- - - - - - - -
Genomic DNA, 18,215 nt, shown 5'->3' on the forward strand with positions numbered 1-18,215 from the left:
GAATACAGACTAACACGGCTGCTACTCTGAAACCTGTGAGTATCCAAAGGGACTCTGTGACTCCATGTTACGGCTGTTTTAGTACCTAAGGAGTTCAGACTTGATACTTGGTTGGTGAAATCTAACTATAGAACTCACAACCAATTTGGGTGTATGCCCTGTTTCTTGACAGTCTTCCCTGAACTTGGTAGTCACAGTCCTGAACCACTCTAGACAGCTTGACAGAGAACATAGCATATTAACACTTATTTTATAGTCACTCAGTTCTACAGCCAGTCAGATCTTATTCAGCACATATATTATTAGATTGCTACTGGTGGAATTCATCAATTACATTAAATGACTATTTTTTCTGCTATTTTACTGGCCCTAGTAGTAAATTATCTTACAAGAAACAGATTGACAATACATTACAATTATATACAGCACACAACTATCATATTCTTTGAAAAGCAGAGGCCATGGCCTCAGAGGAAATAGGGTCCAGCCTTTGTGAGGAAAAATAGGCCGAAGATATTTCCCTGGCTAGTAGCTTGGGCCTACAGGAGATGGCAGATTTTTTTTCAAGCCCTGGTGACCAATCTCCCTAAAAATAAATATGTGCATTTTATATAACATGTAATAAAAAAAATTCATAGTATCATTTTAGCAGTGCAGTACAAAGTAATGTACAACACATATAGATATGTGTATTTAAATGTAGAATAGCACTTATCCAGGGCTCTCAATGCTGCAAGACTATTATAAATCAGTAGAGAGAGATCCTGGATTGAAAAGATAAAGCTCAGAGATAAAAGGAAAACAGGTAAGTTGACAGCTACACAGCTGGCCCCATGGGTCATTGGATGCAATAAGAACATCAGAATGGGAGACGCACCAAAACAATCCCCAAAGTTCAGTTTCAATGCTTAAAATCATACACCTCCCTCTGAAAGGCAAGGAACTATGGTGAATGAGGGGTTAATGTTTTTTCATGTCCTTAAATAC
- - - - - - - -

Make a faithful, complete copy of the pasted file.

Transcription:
Genomic DNA, 18,215 nt, shown 5'->3' on the forward strand with positions numbered 1-18,215 from the left:
GAATACAGACTAACACGGCTGCTACTCTGAAACCTGTGAGTATCCAAAGGGACTCTGTGACTCCATGTTACGGCTGTTTTAGTACCTAAGGAGTTCAGACTTGATACTTGGTTGGTGAAATCTAACTATAGAACTCACAACCAATTTGGGTGTATGCCCTGTTTCTTGACAGTCTTCCCTGAACTTGGTAGTCACAGTCCTGAACCACTCTAGACAGCTTGACAGAGAACATAGCATATTAACACTTATTTTATAGTCACTCAGTTCTACAGCCAGTCAGATCTTATTCAGCACATATATTATTAGATTGCTACTGGTGGAATTCATCAATTACATTAAATGACTATTTTTTCTGCTATTTTACTGGCCCTAGTAGTAAATTATCTTACAAGAAACAGATTGACAATACATTACAATTATATACAGCACACAACTATCATATTCTTTGAAAAGCAGAGGCCATGGCCTCAGAGGAAATAGGGTCCAGCCTTTGTGAGGAAAAATAGGCCGAAGATATTTCCCTGGCTAGTAGCTTGGGCCTACAGGAGATGGCAGATTTTTTTTCAAGCCCTGGTGACCAATCTCCCTAAAAATAAATATGTGCATTTTATATAACATGTAATAAAAAAAATTCATAGTATCATTTTAGCAGTGCAGTACAAAGTAATGTACAACACATATAGATATGTGTATTTAAATGTAGAATAGCACTTATCCAGGGCTCTCAATGCTGCAAGACTATTATAAATCAGTAGAGAGAGATCCTGGATTGAAAAGATAAAGCTCAGAGATAAAAGGAAAACAGGTAAGTTGACAGCTACACAGCTGGCCCCATGGGTCATTGGATGCAATAAGAACATCAGAATGGGAGACGCACCAAAACAATCCCCAAAGTTCAGTTTCAATGCTTAAAATCATACACCTCCCTCTGAAAGGCAAGGAACTATGGTGAATGAGGGGTTAATGTTTTTTCATGTCCTTAAATAC